The war was incidental to the sing-song-slangy dialog spoken by the “phony tough and the crazy brave” that is as black as pitch. Even the main character’s name is Pvt. Joker! We all remember the non-stop, over-the-top pyrotechnics of Dr. Strangelove, but few moments in any film match this quieter moment as a lamenting HAL 9000 singing “Daisy” while being “unplugged” – in effect murdered(!); or Alex de Large singing “Singing in the Rain” while brutally assaulting a man before he rapes his wife; or, again in Full Metal Jacket, the thorny-horny troops singing the Mickey Mouse song after killing an assassin which saw many lose their life in the process. But hey, it’s okay, we got Mickey on our side!

I could on for ages but space limits. Brutal humor is an operative word here, from the quiet moments to the loudest – humor as bullets, as an attitude, as a mission statement.

Of Kubrick’s contemporaries, perhaps only Marty Scorsese is as sadistically funny.


6. Kubrick’s Use of Music

Kubrick is hardly the first to use classical music but he is certainly the most unique – preferring to eschew the typical, Hollywood scored-through style (Spartacus was the last) in favor of classical passages from various sources to augment the story. Full Metal Jacket broke the style, not the mold.

It is important to note, 2001 was fully scored in a traditional manor by Alex North. At the last moment, unbeknownst to Mr. North, Kubrick swapped out the scored music with all the previous temp tracks that were used during post-production. Imagine Mr. North’s surprise and consternation when he heard the first strains of Strauss’ Thus Spake Zarathustra opening the film and not his own intro.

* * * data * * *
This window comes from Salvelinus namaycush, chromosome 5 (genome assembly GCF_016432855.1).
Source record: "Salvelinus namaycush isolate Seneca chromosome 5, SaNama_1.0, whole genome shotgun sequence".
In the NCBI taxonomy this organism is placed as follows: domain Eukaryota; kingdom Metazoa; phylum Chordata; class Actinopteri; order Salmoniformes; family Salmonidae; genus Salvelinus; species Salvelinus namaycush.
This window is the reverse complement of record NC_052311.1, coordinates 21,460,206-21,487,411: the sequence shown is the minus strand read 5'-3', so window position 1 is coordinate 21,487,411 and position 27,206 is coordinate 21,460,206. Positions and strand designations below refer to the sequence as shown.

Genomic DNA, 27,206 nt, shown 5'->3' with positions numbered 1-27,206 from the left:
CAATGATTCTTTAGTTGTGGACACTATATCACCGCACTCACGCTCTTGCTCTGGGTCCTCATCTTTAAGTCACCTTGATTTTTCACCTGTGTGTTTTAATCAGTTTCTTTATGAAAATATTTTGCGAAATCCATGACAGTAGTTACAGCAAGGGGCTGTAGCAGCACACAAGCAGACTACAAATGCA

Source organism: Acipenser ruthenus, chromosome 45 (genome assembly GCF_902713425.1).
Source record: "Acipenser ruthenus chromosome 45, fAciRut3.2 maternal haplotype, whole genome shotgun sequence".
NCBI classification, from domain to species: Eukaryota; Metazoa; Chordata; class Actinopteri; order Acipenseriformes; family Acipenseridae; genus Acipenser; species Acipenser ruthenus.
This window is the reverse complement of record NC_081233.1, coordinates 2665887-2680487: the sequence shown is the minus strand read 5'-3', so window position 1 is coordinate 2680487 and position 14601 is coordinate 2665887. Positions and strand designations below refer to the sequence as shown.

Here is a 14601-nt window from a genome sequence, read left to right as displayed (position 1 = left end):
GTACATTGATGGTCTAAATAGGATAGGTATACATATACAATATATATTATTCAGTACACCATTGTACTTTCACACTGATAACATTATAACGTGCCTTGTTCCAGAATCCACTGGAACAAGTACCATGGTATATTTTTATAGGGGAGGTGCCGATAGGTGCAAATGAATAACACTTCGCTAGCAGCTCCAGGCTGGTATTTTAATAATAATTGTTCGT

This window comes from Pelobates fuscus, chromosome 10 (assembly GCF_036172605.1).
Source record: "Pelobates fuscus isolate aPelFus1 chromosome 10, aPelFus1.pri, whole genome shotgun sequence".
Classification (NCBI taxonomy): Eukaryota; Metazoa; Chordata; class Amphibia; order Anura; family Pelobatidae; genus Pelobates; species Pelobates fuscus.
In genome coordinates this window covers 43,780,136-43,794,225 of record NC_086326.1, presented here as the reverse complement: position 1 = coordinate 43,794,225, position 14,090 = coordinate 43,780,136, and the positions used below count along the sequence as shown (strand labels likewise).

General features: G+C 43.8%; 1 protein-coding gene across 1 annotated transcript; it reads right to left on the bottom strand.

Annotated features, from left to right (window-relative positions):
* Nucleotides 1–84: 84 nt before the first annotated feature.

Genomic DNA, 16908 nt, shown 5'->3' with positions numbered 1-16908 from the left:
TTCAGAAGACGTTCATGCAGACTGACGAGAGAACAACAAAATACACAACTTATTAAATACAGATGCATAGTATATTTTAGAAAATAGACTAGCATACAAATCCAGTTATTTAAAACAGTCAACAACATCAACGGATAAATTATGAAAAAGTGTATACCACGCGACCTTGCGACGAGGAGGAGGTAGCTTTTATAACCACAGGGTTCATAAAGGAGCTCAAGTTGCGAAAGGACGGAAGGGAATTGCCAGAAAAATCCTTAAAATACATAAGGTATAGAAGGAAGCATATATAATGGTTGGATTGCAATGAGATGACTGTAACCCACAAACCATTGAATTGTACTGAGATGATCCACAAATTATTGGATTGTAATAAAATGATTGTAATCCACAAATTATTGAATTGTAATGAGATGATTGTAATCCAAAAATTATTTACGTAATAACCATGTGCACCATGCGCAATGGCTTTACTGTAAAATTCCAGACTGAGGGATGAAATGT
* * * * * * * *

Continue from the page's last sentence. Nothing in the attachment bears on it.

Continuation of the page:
From 2001 on, Kubrick owned this space. What he did for Strauss, he did for Beethoven in A Clockwork Orange. Krzystof Penderecki was next on the list (few, outside a very small group of modernist classical enthusiasts, knew of this talented Polish composer).

Suddenly, everyone was whistling Dies Irae and his works became the go-to piece for unrelieved horror or fear for many other directors. Full Metal Jacket went period rock-and-roll in parts, but fully half of the score was composed by his own daughter, Vivian Kubrick (who was also the young tyke in 2001 wanting a bushbaby), on a synthesizer in a sort-of reducto/revisionist deconstruction of post-modern classical style.

Barry Lyndon’s music is extraordinary in simplicity and powerful in effect – a beautiful, haunting amalgam of classical, early, and authentic folk and military influences that clearly tells its own, sad, parallel story.

No director other than Wes Anderson – a clear Kubrick imitator (but in a good way!) – comes even close to this style. Anderson’s masterpiece, Moonrise Kingdom, is a tour-de-force homage to Kubrick in every respect, and freely uses of many pieces from Benjamin Britton and Camille Saint-Saëns in loving, affectionate tribute to the Master that started it all.